Friday 25 September 2015

SMARTS Update: Chimpanzees 1, Drones 0

Maybe you read a story in the paper about the chimpanzees who took out a drone. I jumped all over it. Not for the reason you might expect (astonishment that chimpanzees could do such a thing), but because of the chimpanzees who did the deed.

The drone downer was a middle-aged female, a member of a long-established chimpanzee colony at the Royal Burgers Zoo in Arnhem, The Netherlands. The chimps at this zoo live together as naturally as is possible when kept in an enclosure surrounded by a moat (in which one of them once drowned) in spring and summer, or, when locked up in a large common room and sleeping cages in winter.

Last spring, a noisy drone was test flown over the enclosure’s grassy sward and the play scaffolding (built from dead trees). A documentary maker shooting a “PR” film for the Zoo wanted to use a camera mounted on it to get good overheads. When the drone first entered the chimps' airspace, four of them grabbed a few willow twigs from the ground and climbed up the scaffolding to get closer to where it hovered. The drone flew away. As if they knew it would return, they waited. When it came back, its camera live this time, it zoomed close to two adult females,Tushi and Raimee, who lay in wait about five meters up. Tushi, 23, and Raimee, a teenager, had worked together to haul a long willow branch up there. When the drone got too close for its own good, Tushi made “two long sweeps with her branch which she held in her left hand. The second one was successful and brought the drone down.”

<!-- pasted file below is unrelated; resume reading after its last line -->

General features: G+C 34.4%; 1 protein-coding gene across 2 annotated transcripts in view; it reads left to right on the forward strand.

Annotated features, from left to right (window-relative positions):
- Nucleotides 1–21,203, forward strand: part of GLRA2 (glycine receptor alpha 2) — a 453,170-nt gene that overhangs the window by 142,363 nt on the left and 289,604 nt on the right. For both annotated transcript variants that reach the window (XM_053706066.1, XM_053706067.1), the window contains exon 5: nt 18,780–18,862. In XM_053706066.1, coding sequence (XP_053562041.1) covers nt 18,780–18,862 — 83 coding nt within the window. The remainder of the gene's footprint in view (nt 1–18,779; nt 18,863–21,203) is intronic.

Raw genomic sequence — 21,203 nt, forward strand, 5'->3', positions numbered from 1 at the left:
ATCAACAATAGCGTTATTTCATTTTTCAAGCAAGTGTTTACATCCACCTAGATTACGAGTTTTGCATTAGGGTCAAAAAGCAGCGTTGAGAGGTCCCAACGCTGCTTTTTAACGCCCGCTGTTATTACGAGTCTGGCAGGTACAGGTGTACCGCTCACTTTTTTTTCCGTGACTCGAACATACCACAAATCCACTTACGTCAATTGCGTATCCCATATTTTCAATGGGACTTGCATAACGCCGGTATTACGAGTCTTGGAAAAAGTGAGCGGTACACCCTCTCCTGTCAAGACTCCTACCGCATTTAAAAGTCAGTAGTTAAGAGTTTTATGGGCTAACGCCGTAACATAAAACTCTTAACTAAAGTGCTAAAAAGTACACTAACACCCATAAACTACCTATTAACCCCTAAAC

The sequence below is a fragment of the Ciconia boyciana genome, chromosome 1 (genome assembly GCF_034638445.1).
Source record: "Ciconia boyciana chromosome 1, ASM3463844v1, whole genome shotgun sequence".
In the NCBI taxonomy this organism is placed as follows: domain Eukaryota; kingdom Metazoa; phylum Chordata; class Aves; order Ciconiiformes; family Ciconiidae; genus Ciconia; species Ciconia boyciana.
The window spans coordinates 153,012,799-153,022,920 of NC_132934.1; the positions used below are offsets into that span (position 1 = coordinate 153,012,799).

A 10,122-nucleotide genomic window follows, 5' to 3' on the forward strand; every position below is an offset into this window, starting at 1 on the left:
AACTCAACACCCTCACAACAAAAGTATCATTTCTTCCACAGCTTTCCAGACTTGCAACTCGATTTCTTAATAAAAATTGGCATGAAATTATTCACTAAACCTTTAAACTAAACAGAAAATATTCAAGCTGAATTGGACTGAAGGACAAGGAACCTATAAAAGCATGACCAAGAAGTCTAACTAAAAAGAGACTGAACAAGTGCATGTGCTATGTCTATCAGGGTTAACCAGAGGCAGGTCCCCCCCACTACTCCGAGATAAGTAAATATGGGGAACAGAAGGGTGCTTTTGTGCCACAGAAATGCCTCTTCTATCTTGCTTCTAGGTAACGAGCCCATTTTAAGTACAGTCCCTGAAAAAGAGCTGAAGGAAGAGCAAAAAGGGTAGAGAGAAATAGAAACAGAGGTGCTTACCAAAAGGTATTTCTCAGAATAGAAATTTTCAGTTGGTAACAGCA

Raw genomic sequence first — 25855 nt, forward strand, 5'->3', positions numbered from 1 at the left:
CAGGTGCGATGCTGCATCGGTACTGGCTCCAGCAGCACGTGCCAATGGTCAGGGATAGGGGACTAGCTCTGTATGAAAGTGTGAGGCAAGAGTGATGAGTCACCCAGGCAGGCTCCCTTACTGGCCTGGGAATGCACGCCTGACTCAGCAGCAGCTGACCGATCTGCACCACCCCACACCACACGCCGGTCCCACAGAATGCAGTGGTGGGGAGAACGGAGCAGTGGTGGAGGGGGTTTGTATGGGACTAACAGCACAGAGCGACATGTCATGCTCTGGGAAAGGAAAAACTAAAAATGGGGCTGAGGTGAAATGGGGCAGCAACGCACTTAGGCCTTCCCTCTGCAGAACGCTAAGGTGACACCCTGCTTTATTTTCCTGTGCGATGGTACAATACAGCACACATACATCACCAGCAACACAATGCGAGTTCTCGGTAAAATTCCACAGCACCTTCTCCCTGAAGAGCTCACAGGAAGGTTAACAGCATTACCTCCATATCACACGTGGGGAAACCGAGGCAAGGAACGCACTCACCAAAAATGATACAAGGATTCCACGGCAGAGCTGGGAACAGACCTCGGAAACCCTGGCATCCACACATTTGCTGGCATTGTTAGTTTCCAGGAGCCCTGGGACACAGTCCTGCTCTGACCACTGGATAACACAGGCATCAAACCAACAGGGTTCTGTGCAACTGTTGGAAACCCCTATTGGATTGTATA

As the drone lay broken on the ground, several other chimps poked and prodded at it with short sticks of their own, dragging it around. The camera, still rolling, caught their inquisitive faces peering down at it. When the drone failed to move again, the chimps eventually lost interest and wandered off.

An academic paper about this incident appeared in an online journal (Primates) last month, which is how the newspapers found out about it. The newspapers, being newspapers, left out the back story. The back story concerns this group’s role in teaching reluctant scientists that chimpanzees are almost as smart as we are and organize themselves politically, as we do.

The academic paper had two authors, Jan van Hooff and Bas Lukkenaar. Van Hooff has enjoyed an illustrious career studying “the ethology and socio-ecology of communication and social organization of primates” which can be translated into simple English as learning how chimps live together.  Van Hooff’s family owns the Zoo. Because they had a large open space available, the van Hooff’s decided in 1971 to try to bring unrelated chimps of both genders together in the hope that they could live as a group, as chimps do in the wild.  Adult males are renowned for their aggression. Would they curtail it when living among animals they weren’t related to? Or would the colony explode? The study of aggression was particularly fascinating to the European ethologists of the period. Some argued that evolution had hardwired aggression into chimps, our closest living relatives, and therefore it was probably hardwired into us too, making war inevitable. The colony survived, and many of the chimps living in it now were born there (including Tushi, the drone slayer).